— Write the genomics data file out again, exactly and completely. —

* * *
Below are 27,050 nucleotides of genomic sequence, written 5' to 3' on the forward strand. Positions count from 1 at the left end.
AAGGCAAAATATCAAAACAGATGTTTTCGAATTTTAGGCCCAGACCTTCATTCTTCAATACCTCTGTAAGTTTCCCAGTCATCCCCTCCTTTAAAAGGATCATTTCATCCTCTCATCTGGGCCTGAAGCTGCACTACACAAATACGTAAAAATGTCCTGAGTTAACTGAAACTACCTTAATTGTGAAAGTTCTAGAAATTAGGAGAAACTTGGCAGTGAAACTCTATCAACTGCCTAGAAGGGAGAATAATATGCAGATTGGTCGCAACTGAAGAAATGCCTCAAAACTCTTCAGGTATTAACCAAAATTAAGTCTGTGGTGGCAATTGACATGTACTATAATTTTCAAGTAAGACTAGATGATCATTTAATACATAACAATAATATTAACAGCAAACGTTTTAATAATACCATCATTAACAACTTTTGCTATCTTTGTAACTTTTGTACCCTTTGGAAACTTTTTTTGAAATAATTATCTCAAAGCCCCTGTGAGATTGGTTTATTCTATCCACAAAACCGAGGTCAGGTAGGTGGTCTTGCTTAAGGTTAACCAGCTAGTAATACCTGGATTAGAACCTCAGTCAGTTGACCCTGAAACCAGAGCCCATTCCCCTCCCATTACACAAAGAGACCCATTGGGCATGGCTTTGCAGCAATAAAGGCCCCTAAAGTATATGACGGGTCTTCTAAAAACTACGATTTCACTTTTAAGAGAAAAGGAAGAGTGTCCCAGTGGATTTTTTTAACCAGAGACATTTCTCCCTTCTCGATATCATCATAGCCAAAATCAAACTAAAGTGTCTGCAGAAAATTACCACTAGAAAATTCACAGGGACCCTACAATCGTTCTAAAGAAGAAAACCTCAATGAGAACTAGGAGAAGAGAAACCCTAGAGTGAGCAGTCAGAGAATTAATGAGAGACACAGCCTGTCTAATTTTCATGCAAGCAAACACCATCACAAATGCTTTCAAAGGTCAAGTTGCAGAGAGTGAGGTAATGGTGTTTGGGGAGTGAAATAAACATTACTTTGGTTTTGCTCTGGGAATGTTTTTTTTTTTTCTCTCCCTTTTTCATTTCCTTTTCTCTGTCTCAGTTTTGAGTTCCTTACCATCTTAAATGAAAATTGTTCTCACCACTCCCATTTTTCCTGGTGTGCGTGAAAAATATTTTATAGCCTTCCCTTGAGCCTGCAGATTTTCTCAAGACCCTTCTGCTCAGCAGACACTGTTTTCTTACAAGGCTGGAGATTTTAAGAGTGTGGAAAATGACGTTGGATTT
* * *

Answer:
Below are 27,050 nucleotides of genomic sequence, written 5' to 3' on the forward strand. Positions count from 1 at the left end.
AAGGCAAAATATCAAAACAGATGTTTTCGAATTTTAGGCCCAGACCTTCATTCTTCAATACCTCTGTAAGTTTCCCAGTCATCCCCTCCTTTAAAAGGATCATTTCATCCTCTCATCTGGGCCTGAAGCTGCACTACACAAATACGTAAAAATGTCCTGAGTTAACTGAAACTACCTTAATTGTGAAAGTTCTAGAAATTAGGAGAAACTTGGCAGTGAAACTCTATCAACTGCCTAGAAGGGAGAATAATATGCAGATTGGTCGCAACTGAAGAAATGCCTCAAAACTCTTCAGGTATTAACCAAAATTAAGTCTGTGGTGGCAATTGACATGTACTATAATTTTCAAGTAAGACTAGATGATCATTTAATACATAACAATAATATTAACAGCAAACGTTTTAATAATACCATCATTAACAACTTTTGCTATCTTTGTAACTTTTGTACCCTTTGGAAACTTTTTTTGAAATAATTATCTCAAAGCCCCTGTGAGATTGGTTTATTCTATCCACAAAACCGAGGTCAGGTAGGTGGTCTTGCTTAAGGTTAACCAGCTAGTAATACCTGGATTAGAACCTCAGTCAGTTGACCCTGAAACCAGAGCCCATTCCCCTCCCATTACACAAAGAGACCCATTGGGCATGGCTTTGCAGCAATAAAGGCCCCTAAAGTATATGACGGGTCTTCTAAAAACTACGATTTCACTTTTAAGAGAAAAGGAAGAGTGTCCCAGTGGATTTTTTTAACCAGAGACATTTCTCCCTTCTCGATATCATCATAGCCAAAATCAAACTAAAGTGTCTGCAGAAAATTACCACTAGAAAATTCACAGGGACCCTACAATCGTTCTAAAGAAGAAAACCTCAATGAGAACTAGGAGAAGAGAAACCCTAGAGTGAGCAGTCAGAGAATTAATGAGAGACACAGCCTGTCTAATTTTCATGCAAGCAAACACCATCACAAATGCTTTCAAAGGTCAAGTTGCAGAGAGTGAGGTAATGGTGTTTGGGGAGTGAAATAAACATTACTTTGGTTTTGCTCTGGGAATGTTTTTTTTTTTTCTCTCCCTTTTTCATTTCCTTTTCTCTGTCTCAGTTTTGAGTTCCTTACCATCTTAAATGAAAATTGTTCTCACCACTCCCATTTTTCCTGGTGTGCGTGAAAAATATTTTATAGCCTTCCCTTGAGCCTGCAGATTTTCTCAAGACCCTTCTGCTCAGCAGACACTGTTTTCTTACAAGGCTGGAGATTTTAAGAGTGTGGAAAATGACGTTGGATTT